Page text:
The Republic of Atlantis: New Visions of the Sea 2

Brennan, Tim (2002) The Republic of Atlantis: New Visions of the Sea 2. [Artefact]

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Abstract

Tim Brennan was the Museum's artist-in-residence between May and October 2002. His artwork 'The Republic of Atlantis' is influenced by the writings of the philosopher Plato, who in the 4th century BC described the lost city of Atlantis as a harmonious and peaceful society.

For this work, visitors to the Queen's House were invited to write a description of their 'perfect world'. They did this by writing a special message, tying it with a ribbon, and putting it in one of several thousand bottles placed on tables in one of the Queen's House parlours. In return for their help visitors received a special certificate of citizenship to the fictional Republic of Atlantis. The messages and bottles created an interactive artwork which grew over time.

The public's response was overwhelming: nearly 3000 messages were written. Eighty per cent of these called for a world without hunger, crime, war, racism and disease, and where love, peace and harmony have the upper hand.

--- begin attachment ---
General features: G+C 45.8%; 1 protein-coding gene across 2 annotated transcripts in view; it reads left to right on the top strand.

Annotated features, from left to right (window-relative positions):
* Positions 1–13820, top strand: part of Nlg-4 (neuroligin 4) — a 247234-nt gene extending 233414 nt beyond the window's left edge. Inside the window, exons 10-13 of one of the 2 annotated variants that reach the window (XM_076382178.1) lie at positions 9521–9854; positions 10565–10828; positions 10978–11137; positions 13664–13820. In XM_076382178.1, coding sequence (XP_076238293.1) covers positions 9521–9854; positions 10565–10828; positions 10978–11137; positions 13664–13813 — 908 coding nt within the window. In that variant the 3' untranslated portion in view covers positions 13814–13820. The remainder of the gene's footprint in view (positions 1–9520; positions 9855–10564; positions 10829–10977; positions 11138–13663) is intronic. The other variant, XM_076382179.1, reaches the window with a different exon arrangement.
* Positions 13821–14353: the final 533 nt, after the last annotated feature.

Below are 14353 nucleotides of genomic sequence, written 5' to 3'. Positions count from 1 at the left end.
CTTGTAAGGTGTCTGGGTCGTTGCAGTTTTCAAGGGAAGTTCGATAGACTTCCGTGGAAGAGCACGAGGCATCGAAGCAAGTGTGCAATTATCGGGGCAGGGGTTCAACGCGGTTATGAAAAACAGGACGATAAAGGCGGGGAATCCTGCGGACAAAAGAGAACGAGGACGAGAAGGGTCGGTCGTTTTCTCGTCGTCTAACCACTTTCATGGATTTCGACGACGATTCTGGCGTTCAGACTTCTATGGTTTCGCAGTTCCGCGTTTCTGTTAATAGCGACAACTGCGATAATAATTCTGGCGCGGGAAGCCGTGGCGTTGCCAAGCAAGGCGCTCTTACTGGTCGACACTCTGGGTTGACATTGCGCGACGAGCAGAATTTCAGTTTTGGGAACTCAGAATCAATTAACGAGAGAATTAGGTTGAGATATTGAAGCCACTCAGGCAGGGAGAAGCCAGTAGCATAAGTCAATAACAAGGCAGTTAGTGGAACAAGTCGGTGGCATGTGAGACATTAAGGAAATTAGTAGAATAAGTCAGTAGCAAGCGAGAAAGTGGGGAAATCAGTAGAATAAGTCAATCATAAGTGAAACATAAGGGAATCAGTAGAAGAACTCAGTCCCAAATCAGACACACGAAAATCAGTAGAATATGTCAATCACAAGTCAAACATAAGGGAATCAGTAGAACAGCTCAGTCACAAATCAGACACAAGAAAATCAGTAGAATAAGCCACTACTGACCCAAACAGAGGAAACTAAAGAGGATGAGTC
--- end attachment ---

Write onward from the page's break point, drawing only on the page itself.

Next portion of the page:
Each month the artist also selected an artefact from the Museum's collections for exhibition in the space. Doing this helped Tim Brennan develop the themes of the artwork. For the final month of his residency he has transformed the messages into a wreath, to be displayed alongside a painting from the Museum's collection: 'Nazi Wreath in the North Sea in Memory of the Battle of Jutland', by Claus Bergen.

The combination of these two objects was devised as a reflection on recent world events, generated in the tensions between 'terror' and 'justice', 'civilization' and 'barbarism' and 'freedom' and 'free-market'.

Item Type: Artefact
Additional Information: Location: National Maritime Museum, Greenwich, LondonGreenwich, London
Divisions: Creative and Cultural Practices Beacon > Art and Design Workstream
Depositing User: Rachel Webb
Date Deposited: 13 Jan 2010 10:48
Last Modified: 10 Feb 2014 14:23
URI: http://sure.sunderland.ac.uk/id/eprint/491

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